In basketball, Whitey was what I always envisioned a point guard to be. He was a take-charge guy who could muscle-up and drive to the basket and score at will whenever he wanted to.
In football, Jere was our Joe Namath. He had Broadway Joe’s poster on his bedroom wall and when we as a team started wearing white cleats like Joe Willie our senior year it seemed like destiny. Those were the best years even though we didn’t have the best teams.
I remember the night we ran countless wind sprints all the way to the other side of the practice field in the dark to pick leaves as punishment after Whitey expressed our team’s frustration and lipped off at our legendary team trainer Lap Lary. It was the worst practice of our lives, but strangely it brought us closer together as a team and as naturists I suppose.
I was the starting safety and back-up quarterback behind Whitey. The highlight of my career was catching an arching perfectly-thrown 70-yard touchdown pass from Whitey in my first start at wide receiver on the very first play of the game in the final home game of our football careers – a 60-0 win over Greenville. I did my Elmo Wright high-kicking TD celebration in the end zone which I now regret. Shorthanded and low on morale, the game turned out to be Greenville’s final high school football game.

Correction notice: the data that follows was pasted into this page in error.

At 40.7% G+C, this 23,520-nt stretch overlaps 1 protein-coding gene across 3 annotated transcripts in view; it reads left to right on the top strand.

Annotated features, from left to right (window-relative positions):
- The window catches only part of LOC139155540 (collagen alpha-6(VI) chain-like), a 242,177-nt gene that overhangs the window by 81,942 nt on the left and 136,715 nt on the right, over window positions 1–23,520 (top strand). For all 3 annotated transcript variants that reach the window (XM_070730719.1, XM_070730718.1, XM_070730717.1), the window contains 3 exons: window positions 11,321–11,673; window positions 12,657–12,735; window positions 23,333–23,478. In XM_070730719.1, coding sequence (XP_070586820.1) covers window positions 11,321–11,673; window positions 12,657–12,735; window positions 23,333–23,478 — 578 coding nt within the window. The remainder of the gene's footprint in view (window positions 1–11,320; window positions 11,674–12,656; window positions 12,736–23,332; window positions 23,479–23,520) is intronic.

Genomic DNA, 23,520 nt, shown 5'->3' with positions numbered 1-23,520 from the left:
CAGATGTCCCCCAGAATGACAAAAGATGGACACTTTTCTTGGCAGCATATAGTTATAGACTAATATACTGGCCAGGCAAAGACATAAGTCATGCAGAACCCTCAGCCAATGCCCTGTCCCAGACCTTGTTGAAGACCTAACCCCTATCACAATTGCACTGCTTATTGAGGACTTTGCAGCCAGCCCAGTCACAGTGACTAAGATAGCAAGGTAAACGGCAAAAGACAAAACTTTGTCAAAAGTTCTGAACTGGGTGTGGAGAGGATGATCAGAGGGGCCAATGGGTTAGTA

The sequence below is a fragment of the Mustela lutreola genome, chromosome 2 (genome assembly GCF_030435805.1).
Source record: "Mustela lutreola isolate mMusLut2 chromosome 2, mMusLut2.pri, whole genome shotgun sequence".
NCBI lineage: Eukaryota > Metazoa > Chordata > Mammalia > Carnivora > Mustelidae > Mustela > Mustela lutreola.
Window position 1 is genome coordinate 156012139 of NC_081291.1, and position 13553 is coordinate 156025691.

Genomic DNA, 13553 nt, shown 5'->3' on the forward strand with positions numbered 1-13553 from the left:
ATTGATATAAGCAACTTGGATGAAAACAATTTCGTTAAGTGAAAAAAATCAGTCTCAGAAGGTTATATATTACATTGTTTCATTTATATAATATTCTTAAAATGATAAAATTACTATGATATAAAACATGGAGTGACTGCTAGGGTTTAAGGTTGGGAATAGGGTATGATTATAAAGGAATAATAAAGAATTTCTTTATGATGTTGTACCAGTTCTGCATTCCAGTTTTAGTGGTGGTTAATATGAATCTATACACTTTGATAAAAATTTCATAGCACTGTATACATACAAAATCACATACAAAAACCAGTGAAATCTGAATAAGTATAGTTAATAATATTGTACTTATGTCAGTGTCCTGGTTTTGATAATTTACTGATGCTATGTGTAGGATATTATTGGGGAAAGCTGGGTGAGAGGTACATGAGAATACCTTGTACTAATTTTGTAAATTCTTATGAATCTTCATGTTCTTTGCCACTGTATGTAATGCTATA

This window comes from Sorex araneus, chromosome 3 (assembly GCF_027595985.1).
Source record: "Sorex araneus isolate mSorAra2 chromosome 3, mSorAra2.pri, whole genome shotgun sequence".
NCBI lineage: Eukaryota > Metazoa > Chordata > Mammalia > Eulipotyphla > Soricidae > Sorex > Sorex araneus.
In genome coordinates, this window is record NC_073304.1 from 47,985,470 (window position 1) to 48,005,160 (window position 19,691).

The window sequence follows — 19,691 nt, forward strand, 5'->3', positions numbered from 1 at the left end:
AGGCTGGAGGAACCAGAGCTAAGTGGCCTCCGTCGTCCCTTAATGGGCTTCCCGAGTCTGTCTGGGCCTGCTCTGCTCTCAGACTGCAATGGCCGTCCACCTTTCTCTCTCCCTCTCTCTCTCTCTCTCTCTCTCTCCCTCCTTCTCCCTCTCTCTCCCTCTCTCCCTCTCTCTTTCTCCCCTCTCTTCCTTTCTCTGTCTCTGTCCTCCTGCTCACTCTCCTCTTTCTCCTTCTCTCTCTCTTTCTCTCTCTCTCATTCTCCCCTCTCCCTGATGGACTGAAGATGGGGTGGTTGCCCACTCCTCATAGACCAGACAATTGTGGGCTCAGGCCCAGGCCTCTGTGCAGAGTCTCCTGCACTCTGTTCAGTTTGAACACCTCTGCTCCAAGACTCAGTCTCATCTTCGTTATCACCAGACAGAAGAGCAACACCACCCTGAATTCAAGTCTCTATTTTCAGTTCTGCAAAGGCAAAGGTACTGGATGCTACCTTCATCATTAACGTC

The next week, playing our first ever game under the lights in Bangor against John Bapst, our crack coaching staff decided to run the identical play for the first play of the game again to stun John Bapst as we did Greenville. I ran my precise double-move route downfield and looked back for the ball. Whitey already was flat on his back as John Bapst defense wisely anticipated the play, blitzed and sacked him.
So much for smart coaching and the element of surprise.

Yet my most vivid memory of Whitey came in a home game earlier that season against stinkin’ Lincoln. We were tired and irritated and struggling on defense and Whitey, our co-captain, suddenly stepped in, faced us, raised his voice and delivered a quick fire-and-brimstone speech that instantly refreshed our spirits and raised our intensity. We loudly clapped our hands and broke the huddle united as rejuvenated and fired up as I ever remember being in my life.
That spoke volumes to the leadership capabilities that Whitey possessed. He didn’t say much – like Joe Montana – but when he did it was instant inspiration.
It’s also a vivid example of how much my teammates and I looked up to Whitey. Since that day on Eric Annis’ field, I have idolized Whitey and, to be honest, some 50 years later I still do. And I’m still scared to tackle him.